Creating jobs and livelihoods is the biggest challenge for any country, more so for India with a huge demographic dividend where lakhs of youth are hungry for work.
Sensing this, Social Ventures Partners (SVP) India, a non-profit organisation founded in 2012, has decided to focus on sustainable livelihoods for social transformation.
“There are individuals and organisations who have been doing their bit to help people get an opportunity to lead productive and meaningful lives. The SVP has made its mission to cultivate effective philanthropists, strengthen non-profit organisations and invest in collaborative solutions and strategies and tackle social challenges at a faster pace,” said Ganesh Natarajan, chairman of SVP India.
The SVP India is a part of SVP International, founded in Seattle, the U.S., in 1998 to promote venture philanthropy with 3,400 partners globally.
Former Microsoft India chairman Ravi Venkatesan founded the SVP India in Bengaluru with the goal of enabling one million sustainable livelihoods in India by 2022 through the Million Jobs Mission (MJM) across healthcare, farming, manufacturing and service sector.
Degrees sans skills
“The focus on vocational courses/trades has been lacking in our curriculum and they are not marketed well. The obsession with degrees sans skills has made our youth mostly unemployable,” Dr. Natarajan said.
The SVP supports 42 skills that include gym instructor, medical assistant, office assistant, tailoring, beautician, digital literacy, communication skills and others that are in demand in the service sector through various NGOs.
“Growing unemployment and under-employment can be a recipe for social unrest and disaster. Hence the SVP’s focus on Million Jobs Mission,” he emphasised.
In the last four years, the SVP has expanded to Delhi, Hyderabad, Mumbai, Pune and Kolkata. These chapters support NGOs that have been doing good work through grants, capacity-building and networks. “We now have 200 partners who are mostly business leaders and philanthropists, and hope to have 1,000 partners in 20 cities by 2022,” he said. The SVP has impacted over two lakh lives so far and its goal is to increase it five-fold in four years.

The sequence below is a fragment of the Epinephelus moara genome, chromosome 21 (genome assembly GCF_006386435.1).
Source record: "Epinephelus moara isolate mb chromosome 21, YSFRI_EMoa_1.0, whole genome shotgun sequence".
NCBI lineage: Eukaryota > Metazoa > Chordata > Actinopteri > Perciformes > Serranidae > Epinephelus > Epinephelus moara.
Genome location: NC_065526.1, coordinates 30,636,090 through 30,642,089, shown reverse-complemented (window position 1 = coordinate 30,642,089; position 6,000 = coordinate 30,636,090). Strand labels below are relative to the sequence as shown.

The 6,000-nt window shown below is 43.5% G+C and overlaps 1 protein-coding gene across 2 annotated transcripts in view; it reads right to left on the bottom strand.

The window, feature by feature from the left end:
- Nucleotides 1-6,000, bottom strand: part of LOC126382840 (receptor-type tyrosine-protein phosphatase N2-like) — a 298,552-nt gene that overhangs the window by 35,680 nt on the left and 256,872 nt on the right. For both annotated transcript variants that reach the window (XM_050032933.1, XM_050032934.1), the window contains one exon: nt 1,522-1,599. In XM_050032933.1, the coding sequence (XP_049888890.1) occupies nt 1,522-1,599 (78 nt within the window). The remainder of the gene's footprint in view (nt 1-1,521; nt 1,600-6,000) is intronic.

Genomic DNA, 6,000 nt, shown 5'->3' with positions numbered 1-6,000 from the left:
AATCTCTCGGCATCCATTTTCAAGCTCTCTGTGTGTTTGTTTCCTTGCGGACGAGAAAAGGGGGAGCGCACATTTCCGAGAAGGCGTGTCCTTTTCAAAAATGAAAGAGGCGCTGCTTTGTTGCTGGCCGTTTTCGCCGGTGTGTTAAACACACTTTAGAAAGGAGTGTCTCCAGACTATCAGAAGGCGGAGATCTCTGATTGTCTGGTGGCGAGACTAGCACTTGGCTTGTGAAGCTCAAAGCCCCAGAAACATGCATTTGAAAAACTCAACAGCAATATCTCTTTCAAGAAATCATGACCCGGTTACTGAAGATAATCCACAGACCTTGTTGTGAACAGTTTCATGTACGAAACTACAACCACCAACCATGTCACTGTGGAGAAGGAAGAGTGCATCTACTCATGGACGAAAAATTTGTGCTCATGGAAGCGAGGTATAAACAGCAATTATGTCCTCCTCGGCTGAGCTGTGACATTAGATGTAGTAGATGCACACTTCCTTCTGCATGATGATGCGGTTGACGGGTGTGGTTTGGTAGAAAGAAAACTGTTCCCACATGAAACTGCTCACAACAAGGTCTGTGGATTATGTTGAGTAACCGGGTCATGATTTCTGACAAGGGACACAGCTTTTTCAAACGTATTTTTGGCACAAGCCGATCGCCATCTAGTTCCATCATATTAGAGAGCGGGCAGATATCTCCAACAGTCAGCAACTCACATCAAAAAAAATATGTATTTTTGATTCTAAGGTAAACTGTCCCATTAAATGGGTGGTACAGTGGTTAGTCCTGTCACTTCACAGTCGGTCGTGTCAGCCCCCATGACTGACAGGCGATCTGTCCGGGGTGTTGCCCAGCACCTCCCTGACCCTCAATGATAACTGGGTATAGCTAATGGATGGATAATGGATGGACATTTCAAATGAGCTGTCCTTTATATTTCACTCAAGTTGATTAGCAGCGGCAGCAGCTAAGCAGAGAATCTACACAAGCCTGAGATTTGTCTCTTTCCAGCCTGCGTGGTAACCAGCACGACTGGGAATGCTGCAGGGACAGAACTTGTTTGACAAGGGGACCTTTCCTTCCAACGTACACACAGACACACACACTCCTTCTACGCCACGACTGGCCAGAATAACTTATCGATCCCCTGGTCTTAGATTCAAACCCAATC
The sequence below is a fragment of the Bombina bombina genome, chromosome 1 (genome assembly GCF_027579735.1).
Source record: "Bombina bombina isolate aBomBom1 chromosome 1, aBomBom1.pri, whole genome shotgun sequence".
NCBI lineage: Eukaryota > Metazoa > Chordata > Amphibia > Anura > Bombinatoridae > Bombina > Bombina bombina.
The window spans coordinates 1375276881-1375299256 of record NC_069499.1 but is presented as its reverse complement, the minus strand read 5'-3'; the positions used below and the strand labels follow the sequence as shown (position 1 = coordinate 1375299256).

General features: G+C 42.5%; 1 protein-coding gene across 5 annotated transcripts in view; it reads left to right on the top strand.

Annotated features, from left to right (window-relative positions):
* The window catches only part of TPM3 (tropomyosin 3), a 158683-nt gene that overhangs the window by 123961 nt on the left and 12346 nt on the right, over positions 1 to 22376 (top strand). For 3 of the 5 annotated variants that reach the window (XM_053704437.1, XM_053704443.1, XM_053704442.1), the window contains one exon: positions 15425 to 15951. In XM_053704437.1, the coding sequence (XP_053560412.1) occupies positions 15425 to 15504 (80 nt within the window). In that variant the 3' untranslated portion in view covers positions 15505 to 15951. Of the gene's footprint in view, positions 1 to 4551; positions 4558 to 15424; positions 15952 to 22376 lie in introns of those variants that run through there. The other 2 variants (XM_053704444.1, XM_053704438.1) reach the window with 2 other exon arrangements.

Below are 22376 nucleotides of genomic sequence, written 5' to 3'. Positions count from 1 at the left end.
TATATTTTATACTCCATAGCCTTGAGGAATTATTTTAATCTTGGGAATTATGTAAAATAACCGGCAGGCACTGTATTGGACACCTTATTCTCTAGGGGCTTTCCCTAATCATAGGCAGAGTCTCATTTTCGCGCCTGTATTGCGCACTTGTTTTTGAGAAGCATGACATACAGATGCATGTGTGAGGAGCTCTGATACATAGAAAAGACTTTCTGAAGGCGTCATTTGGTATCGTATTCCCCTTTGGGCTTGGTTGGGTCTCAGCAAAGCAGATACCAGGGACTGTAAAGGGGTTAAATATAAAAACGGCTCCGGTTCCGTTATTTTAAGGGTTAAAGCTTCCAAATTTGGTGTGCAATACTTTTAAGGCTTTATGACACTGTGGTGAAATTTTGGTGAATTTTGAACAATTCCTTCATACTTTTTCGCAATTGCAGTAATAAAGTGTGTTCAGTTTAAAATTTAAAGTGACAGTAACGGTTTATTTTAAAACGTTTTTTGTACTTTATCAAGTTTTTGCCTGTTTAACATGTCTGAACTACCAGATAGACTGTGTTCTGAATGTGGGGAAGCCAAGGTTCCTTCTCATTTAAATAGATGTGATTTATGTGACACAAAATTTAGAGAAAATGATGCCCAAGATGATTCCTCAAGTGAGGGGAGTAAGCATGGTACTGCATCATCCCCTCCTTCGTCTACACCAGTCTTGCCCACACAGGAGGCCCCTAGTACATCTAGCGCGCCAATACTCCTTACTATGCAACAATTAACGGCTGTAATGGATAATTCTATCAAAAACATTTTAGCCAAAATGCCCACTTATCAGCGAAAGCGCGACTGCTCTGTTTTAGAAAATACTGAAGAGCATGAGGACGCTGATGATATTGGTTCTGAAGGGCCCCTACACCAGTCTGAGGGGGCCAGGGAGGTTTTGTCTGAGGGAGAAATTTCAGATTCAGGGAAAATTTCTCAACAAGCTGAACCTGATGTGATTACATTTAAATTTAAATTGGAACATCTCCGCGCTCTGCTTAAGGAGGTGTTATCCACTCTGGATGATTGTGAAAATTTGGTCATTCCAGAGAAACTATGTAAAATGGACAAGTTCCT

The SVP also supports aggregators who motivate youth and integrate skill-providers. Most importantly, larger social organisations have been identified to scale up work through the power of SVP’s research, and the wisdom of its partners, Dr. Natarajan told
Explaining SVP’s philosophy, Dr. Natarajan said it’s venture philanthropy that requires both time and money of its partners
to ensure sustainable change. “We are not a cheque-taking organisation. The key enablers of the SVP process are our partners, high quality NGOs and social organisations who were chosen through a curated process and the consortium partners who support us with research and finance,” he said.
For instance, Youth4Jobs founded by Meera Shenoy in 2012 has grown to be the country’s largest organisation with 24 skilling centres across 14 States providing placement-linked training to the differently-abled. It has helped corporates bring diversity and inclusion at workplace and society. The SVP is partnering with Youth4Jobs to increase its impact from 3,000 jobs per year to 10,000 jobs per year in five years.
Ms. Shenoy said India’s demographic advantage can turn into demographic disaster if youth are not skilled and equipped to find employment and livelihood opportunities. “With the SVP’s collaboration, we hope to have a strategy and capacity building to scale up our placements of people with disabilities,” she added.
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